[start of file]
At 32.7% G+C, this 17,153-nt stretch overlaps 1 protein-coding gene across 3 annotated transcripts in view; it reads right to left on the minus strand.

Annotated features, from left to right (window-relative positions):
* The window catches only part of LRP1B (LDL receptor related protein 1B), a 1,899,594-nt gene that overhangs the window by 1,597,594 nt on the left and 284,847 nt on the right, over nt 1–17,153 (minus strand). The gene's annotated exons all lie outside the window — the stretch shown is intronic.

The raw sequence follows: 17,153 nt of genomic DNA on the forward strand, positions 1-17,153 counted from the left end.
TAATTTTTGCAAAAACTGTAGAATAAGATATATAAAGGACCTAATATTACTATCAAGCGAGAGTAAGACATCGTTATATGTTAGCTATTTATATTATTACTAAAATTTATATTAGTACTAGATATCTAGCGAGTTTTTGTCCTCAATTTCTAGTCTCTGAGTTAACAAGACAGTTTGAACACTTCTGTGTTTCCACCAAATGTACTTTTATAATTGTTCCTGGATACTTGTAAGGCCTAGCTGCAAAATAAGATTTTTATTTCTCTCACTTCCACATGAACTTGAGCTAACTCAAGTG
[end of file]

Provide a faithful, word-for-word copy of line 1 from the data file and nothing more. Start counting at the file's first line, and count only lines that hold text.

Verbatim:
At 32.7% G+C, this 17,153-nt stretch overlaps 1 protein-coding gene across 3 annotated transcripts in view; it reads right to left on the minus strand.